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Women of the Year: Maddie’s Place founder set path to new Spokane care facility for substance-exposed newborns

Nov. 13, 2022 Updated Fri., Nov. 18, 2022 at 4:39 p.m.

Maddie’s Place founder Tricia Hughes holds 3-week-old Elizabeth at the care facility in Spokane on Oct. 27. Maddie’s Place was created to treat drug-dependent newborns.  (Kathy Plonka/The Spokesman-Review)
Maddie’s Place founder Tricia Hughes holds 3-week-old Elizabeth at the care facility in Spokane on Oct. 27. Maddie’s Place was created to treat drug-dependent newborns. (Kathy Plonka/The Spokesman-Review)

Tricia Hughes smiles as a 3-week-old infant turns to gaze up at her. A former nurse, Hughes looks for reasons to beam beyond the warmth of holding a baby.

Healthy newborns will set eyes on an adult face soon after birth, she said. A longtime foster mom, Hughes knows from experience that for drug- and alcohol-exposed infants, such a reaction isn’t common. Faces and other stimuli – abrupt moves, lights, noises – are overwhelming.

She also learned firsthand that those babies can have recovery through trained caregiving, comfort techniques, careful feeding and frequent human touch – all provided at first in a quiet, calm and darkened space.

Hughes worked five years to create a Spokane medical facility to provide such newborn withdrawal care, and when possible, support and training for the mom or adult caregiver.

Maddie’s Place, a name inspired by Hughes’ care of an adopted child, opened here Oct. 3 as one of four pediatric transitional care facilities in the U.S.

Camille Curry, who nominated Hughes as one of this year’s Women of the Year, called Hughes the heart and drive behind Maddie’s Place.

“She has been not only the inspiration, but a tireless worker and leader,” Curry wrote. “This has been a very complex program to start and she has mounted every challenge with a positive outlook and a determination to find the resources necessary.”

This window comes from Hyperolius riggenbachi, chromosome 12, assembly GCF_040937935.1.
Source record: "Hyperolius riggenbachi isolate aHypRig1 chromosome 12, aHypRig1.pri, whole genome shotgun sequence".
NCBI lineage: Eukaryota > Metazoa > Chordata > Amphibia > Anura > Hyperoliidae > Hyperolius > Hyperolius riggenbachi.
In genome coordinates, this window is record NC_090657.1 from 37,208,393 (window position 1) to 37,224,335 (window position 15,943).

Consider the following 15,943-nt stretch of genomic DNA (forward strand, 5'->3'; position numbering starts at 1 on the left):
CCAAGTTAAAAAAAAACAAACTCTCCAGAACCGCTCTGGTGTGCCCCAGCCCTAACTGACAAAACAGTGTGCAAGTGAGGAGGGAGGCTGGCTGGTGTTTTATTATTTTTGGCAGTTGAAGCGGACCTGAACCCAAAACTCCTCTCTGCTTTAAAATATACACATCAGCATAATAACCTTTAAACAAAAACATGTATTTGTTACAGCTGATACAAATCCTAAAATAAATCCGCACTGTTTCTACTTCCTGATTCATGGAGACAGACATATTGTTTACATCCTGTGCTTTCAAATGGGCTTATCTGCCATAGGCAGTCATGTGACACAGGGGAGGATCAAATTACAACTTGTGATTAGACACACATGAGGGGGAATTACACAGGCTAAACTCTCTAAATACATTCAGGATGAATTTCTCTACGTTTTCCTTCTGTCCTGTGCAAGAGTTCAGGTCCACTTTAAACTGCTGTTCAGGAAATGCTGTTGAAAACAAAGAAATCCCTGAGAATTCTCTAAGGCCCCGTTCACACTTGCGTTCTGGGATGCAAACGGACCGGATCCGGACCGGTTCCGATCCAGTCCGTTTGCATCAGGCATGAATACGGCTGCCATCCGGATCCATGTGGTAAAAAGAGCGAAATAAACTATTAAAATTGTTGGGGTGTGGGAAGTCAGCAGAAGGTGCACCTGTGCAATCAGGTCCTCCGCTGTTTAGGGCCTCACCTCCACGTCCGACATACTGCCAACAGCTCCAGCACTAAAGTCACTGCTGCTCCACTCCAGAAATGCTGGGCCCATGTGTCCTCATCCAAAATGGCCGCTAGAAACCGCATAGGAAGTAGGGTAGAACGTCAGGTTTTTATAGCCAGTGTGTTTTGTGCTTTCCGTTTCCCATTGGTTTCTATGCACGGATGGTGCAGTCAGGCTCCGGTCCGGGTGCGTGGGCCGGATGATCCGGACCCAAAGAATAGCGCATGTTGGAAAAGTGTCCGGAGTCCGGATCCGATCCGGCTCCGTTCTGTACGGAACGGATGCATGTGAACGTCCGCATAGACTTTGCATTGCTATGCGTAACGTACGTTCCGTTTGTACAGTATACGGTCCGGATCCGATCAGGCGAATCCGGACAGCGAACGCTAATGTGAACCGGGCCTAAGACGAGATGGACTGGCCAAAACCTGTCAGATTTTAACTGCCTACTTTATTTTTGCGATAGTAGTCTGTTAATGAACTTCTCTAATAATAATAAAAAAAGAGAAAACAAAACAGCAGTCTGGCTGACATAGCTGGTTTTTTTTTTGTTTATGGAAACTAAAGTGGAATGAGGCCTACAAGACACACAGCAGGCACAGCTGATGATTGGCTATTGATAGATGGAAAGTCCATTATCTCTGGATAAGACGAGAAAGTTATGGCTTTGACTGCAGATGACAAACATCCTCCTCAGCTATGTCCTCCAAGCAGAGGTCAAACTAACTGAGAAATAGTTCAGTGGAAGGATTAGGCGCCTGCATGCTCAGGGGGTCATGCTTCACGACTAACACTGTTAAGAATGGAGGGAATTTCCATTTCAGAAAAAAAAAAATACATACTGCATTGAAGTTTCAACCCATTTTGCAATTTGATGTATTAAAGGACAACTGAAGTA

Tricia Lord wrote in her nomination letter for Hughes: “(She) saw the need, did the research, got the funding, remodeled the building, built a Board and staff and volunteer program.

“She has brought Spokane a most-needed service.”

About 10-15% of babies have been exposed to a mother’s drug use, Hughes said.

Hospital nurses know it’s higher, she said, “especially if you count marijuana, which does its own kind of special disaster on a baby’s brain and stomach.”

Among about 6,000 live births a year in Spokane, she estimates at least 2,000 are born substance-exposed. Maddie’s Place, licensed by the state Department of Health, has eight infant rooms and a nursery in the remodeled former Vanessa Behan facility.

In the first week, Maddie’s Place received three newborns. Staff includes a nurse and two infant care specialists, and Hughes as clinical director, offering guidance and training.

Hughes has a heart for babies. A longtime doula, she’s attended over 300 births.

In the 1990s, she worked as a labor and delivery nurse and with high-risk pregnancies in Wisconsin and Illinois.

The Hughes family, with four children, moved to Spokane in 1999. She and her husband Carey wanted to adopt and became foster parents to a 14-month-old infant boy exposed to heroin and alcohol. He’s among their five adopted children, all born exposed.

Four of them received care initially elsewhere, but that wasn’t the case with Maddie, now 14, who arrived in the Hughes home at 18 days old. She’d lived on the streets with her biological mom until authorities brought her to caretakers. A social worker learned the Hughes family already had Maddie’s sister.